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Jus Cogens

  • Harry D. Gould
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Abstract

Peremptory norms are the centerpiece of this book’s account of the constitution of international society; while we did acknowledge in the Introduction that there is a certain amount of circularity in using the concept of jus cogens to explain the very workings of jus cogens, it is important to recognize that in the post-Vattelian period of Positivism’s dominance, the very idea of a “hierarchy of norms” in international law, the idea that some norms are “more binding” or “more imperative” than others, or to use Prosper Weil’s phrase, the idea of “relative normativity,” was treated as if it were conceptually incoherent.2 The ideas that some norms could not be contracted out of, that some norms could never be legitimately violated, were similarly treated as incoherent. The only limits on states’ unfettered freedom of action were understood to be those voluntarily undertaken by states, and those undertakings were understood to always be subject to subsequent renunciation.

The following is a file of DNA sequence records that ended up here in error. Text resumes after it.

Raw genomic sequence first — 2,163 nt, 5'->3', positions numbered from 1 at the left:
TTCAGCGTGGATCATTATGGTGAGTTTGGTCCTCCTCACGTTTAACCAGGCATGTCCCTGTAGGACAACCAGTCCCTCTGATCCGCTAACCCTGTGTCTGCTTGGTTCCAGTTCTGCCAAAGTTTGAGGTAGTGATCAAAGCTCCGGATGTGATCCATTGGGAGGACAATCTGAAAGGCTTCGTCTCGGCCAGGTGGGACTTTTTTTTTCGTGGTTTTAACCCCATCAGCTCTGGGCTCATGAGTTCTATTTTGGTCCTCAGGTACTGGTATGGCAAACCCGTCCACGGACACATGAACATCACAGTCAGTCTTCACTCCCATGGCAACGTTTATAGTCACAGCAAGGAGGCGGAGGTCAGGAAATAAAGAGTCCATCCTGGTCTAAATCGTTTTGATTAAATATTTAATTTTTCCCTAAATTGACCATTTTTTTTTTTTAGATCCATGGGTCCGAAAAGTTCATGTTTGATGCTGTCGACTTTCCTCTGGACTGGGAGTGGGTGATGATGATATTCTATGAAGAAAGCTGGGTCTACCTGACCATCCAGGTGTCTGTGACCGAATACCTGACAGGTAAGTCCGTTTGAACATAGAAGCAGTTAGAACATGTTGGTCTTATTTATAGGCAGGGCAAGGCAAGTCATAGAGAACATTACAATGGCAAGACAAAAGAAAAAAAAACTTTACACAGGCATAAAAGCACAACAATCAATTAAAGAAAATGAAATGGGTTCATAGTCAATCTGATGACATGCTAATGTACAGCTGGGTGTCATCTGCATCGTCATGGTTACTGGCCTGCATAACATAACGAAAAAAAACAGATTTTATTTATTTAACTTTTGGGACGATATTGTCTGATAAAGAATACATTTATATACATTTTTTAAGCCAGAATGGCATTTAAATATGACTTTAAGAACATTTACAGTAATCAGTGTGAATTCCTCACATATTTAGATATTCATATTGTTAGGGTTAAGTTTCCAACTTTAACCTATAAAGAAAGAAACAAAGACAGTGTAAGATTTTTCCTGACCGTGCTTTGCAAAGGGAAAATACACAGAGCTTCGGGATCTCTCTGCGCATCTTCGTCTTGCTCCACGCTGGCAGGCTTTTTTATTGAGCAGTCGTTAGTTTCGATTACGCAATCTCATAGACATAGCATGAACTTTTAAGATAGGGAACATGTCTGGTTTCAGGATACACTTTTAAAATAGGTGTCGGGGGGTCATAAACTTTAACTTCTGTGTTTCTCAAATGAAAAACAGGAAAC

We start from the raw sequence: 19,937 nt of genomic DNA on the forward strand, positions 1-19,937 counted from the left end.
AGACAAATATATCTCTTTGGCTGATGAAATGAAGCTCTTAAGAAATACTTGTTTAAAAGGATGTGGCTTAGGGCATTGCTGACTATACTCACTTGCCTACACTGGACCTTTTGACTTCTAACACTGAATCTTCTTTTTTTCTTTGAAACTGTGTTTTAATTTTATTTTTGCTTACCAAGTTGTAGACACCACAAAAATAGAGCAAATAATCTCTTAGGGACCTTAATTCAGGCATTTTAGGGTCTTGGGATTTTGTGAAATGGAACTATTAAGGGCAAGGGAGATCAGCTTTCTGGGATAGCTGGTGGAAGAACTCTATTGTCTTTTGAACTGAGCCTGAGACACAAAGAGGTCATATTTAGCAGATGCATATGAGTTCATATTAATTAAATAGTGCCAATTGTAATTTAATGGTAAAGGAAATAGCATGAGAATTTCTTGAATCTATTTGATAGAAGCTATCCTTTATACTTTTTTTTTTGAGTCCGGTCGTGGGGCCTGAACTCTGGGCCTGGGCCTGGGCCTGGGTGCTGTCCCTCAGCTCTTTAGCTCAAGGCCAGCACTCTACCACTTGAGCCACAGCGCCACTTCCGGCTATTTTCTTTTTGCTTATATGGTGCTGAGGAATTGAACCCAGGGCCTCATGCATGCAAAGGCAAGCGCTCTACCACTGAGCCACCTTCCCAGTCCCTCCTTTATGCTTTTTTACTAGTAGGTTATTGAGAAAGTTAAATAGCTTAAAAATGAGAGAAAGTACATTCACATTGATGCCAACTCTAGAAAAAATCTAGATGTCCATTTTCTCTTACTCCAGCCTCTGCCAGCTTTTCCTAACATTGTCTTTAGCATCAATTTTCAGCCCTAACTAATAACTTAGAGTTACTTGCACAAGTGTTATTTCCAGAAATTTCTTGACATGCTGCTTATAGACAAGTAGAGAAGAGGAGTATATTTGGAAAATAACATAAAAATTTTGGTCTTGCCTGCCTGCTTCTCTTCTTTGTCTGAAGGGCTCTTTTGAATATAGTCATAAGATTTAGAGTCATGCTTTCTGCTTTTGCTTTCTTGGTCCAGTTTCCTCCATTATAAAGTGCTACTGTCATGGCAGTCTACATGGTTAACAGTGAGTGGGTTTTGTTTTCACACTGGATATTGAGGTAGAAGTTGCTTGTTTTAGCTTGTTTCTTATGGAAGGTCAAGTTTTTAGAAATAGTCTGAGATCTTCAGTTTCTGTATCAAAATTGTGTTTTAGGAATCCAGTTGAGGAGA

Keywords

International Community Vienna Convention Immoral Treaty Peremptory Norm Moral Vocabulary 
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Notes

  1. 1.
    R. St. J. MacDonald, “Fundamental Norms in Contemporary International Law,” Canadian Yearbook of International Law 25 (1987): 134.Google Scholar
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    Prosper Weil, “Towards Relative Normativity in International Law,” American Journal of International Law 77 (1983).Google Scholar
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© Harry D. Gould 2010

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